• 1 big winter squash (mine was mysterious lumpy green one)
  • 1 large onion, chopped finely
  • 3 carrots, chopped finely
  • 2 red peppers (roasted or not), sliced into thin, 1" strips
  • 1 qt. good vegetable (or otherwise) broth
  • 1/2 c. buttermilk
  • 4 Tbsp. butter
  • olive oil
  • black pepper
  • nutmeg
  • ground chipotle or cayenne
  • salt
  • minced chives to garnish
Cook the squash however you like--I cut mine into quarters and seeded it, brushed it with olive oil, and baked it for an hour at 400. Scoop it out. In a heavy pot, sautee your onions and carrots in the butter until they start to get caramelized. Add the pepper strips and cook for 2 more minutes. Add the squash mush and broth, adding water if it's too thick (it will thicken up more later, too), and simmer for 30 min. Puree the soup to your desired texture using whatever equipment you have available--I used a potato ricer (RIP immersible blender). Add your seasonings and simmer 5 more minutes. Turn off the heat and let cool for a couple of minutes, then stir in the buttermilk and chives. When reheating, do not boil, since you'll curdle it.

Like I said, you could do just about anything with the seasonings, including making it extra spicy, gingery, curry flavored, rosemary--whatever. I'd also been thinking of keeping it thick and pouring it over gnocchi, but that was just too much to do on a weeknight. Also, using a good broth helps--I used "Better than Boullion Vegetable", which has a lot of roasted carrots in it, so it went well together (but look out for the high salt content). You could substitute any other dairy for the buttermilk, and adjust the acidity with vinegar.

Also, I made my concord pie again, this time as a crumble, with a shortbread crust and streusel topping. I'm happier with the pie, since it allows the grapes to speak for themselves more (so I won't include the crumble recipe). The fun part of this dish is it dyes your dinner guests' teeth blue! Just remember not to take photos after you eat ;)

Sunday, September 23, 2007

Chana Dal and Amaranth Leaves

Doing some research for the weed science class I'm TA-ing, I stumbled across a wonderful food blog (Mahanandi) of the cuisine of southern India, specifically a recipe that uses amaranth leaves (right here). Amaranth is considered a weed in the US, but the grains and greens are used worldwide in cooking. The recipe is for 'chana dal', which are similar to chick-peas, but much smaller and faster-cooking. I found them at the co-op, but I've also seen them at the large grocery store here. Soak them overnight for best results. Also, you could use spinach instead of amaranth, but the amaranth is so good that you should try to find it (I got mine at the Chinese grocery) or collect it from the garden yourself. I think I like it more than spinach, and from now on I will harvest the weedy volunteers in my garden. You should do your best to follow the recipe on the original site--I had to make a bunch of substitutions, but it still turned out really well and even looked just like the picture. Here's the recipe as I would make it if I had all the ingredients, with the substitutions I used in parentheses).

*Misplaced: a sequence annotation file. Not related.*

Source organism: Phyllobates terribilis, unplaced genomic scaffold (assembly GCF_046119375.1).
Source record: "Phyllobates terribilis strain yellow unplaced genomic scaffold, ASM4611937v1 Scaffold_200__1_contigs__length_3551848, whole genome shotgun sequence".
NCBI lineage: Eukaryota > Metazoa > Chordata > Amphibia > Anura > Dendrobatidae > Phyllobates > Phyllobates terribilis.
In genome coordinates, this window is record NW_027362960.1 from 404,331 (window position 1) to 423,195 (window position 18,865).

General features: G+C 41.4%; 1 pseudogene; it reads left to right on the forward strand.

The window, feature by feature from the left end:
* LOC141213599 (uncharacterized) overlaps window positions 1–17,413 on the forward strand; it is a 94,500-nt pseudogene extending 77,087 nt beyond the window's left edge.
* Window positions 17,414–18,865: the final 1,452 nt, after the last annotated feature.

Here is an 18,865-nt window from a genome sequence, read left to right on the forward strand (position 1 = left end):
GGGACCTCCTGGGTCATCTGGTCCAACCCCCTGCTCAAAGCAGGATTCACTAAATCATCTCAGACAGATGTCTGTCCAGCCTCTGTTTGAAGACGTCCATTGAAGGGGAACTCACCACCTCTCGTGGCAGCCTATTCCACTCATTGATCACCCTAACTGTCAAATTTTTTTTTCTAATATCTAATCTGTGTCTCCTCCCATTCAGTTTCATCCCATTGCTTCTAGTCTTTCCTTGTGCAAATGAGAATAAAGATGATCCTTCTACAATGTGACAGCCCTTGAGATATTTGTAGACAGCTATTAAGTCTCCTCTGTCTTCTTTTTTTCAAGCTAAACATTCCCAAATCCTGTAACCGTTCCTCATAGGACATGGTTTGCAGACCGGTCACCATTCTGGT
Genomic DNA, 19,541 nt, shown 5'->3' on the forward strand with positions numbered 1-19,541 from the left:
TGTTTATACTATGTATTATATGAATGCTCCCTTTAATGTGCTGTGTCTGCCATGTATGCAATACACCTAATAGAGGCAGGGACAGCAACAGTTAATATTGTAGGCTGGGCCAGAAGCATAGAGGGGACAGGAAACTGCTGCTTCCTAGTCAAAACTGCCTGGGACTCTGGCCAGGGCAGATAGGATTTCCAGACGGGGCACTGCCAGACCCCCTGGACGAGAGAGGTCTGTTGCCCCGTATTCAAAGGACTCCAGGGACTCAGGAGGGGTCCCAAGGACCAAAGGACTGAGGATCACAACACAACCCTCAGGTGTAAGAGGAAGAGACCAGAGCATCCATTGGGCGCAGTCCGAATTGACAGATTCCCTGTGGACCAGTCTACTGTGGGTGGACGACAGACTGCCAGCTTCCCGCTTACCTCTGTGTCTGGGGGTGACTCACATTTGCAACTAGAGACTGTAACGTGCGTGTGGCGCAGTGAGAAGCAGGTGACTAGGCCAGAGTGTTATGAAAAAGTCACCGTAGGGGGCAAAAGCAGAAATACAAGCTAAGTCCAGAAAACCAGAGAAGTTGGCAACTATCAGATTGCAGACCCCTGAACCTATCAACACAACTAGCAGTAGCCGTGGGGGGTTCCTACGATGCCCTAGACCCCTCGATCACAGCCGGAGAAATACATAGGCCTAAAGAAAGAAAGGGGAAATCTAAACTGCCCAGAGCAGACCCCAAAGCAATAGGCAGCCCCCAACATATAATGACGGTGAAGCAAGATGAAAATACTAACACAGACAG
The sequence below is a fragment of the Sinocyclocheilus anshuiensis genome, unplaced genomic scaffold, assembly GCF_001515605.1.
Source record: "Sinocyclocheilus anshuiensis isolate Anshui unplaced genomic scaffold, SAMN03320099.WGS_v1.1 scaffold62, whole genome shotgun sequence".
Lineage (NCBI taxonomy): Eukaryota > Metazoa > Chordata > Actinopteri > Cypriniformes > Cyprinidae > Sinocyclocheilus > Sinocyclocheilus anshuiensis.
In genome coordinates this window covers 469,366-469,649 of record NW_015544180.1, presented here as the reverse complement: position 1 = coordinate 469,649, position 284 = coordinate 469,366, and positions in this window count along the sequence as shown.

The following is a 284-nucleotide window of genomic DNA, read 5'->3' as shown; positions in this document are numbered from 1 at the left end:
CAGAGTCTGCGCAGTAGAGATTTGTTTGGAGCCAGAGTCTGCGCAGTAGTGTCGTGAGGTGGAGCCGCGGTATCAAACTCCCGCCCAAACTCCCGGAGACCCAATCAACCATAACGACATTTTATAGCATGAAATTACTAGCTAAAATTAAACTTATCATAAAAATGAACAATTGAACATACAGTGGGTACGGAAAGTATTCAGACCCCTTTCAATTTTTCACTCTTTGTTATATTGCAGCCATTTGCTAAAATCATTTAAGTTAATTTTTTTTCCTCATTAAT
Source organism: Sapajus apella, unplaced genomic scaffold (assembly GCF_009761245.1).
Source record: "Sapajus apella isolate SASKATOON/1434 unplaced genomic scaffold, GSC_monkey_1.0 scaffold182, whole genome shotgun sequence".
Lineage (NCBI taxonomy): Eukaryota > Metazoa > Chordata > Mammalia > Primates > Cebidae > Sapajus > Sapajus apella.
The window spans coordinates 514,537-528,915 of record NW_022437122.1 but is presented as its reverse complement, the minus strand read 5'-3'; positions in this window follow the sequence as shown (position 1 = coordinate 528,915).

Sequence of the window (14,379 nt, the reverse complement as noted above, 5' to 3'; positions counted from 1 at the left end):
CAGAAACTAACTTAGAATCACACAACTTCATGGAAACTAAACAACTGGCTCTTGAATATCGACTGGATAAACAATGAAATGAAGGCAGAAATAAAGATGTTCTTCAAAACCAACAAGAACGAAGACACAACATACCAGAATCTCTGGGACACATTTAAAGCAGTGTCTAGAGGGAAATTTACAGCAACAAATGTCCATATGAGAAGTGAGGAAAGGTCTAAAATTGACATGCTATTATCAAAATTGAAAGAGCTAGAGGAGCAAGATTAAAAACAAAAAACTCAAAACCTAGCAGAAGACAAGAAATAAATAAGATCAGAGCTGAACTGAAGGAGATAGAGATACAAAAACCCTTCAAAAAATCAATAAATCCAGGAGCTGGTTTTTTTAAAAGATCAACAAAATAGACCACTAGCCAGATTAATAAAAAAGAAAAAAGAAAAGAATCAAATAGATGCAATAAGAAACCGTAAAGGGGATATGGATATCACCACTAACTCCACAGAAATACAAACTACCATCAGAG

5 small, hot green chilis (2 green Hungarian peppers)
2 Tbsp. grated, unsweetened coconut (2 Tbsp. coconut milk)

1. Grind these together in a food processor or mortar & pestle. I think it should make a fairly dry paste, but mine was more liquidy. This didn't seem to be a problem, though.

1/2 c. chana dal, soaked overnight and drained
1 large bunch amaranth leaves, washed and chopped
1 red onion, finely chopped (yellow onion)
1 Tbsp. oil
1/2 tsp. ground cumin
1/2 tsp. black mustard seed (yellow mustard seed)
2-3 cloves garlic, minced
salt
chapatis (flour tortillas)

2. Heat the oil in a heavy-bottomed pot over medium. Add the cumin, garlic, and mustard seeds. Stir these until the garlic is soft and just starts to brown (my mustard seeds started popping, so I just held the lid a little bit over the pan.).
3. Add the chana dal and onion and increase the heat. Stir these until the dal is a bit roasty and the onion is soft.
4. Add the amaranth and green chili/coconut paste, and stir a couple of times. Put the lid on and cook several minutes until the leaves are well wilted.
5. Remove the lid and cook the liquid off. Salt to taste.

Serve this hot with chapatis or warmed flour tortillas. The dal will be rather dry, but I think that's how it's supposed to be. If you don't like it that way you can add some liquid and cook longer, which is fine because the amaranth holds up better to cooking than spinach. I know this may seem like a crazy recipe full of ingredients you don't have, but it is really good and worth a try, especially if you have amaranth in your yard or find it at the store. Amaranth is also known as: thotakura (India), red spinach, Chinese spinach, hinn choy (Chinese), tampala (Sinhalese?), callaloo (W. Indies). Basically if you find a smooth, broad-leafed, tender green with reddish/purplish veins in the center of the leaf, it's probably amaranth. Check out the original recipe for good pictures.

Thursday, September 20, 2007

Spicy chicken stew

On a recent cold rainy fall day, I had something of an epiphany for how to use a whole chicken I had that was about 45 seconds away from starting to turn. I was tired of soup, but I wanted sauce, spice, and flavor. Solution: Stew. I also forgot pictures because I was too cold, hungry, and grumpy.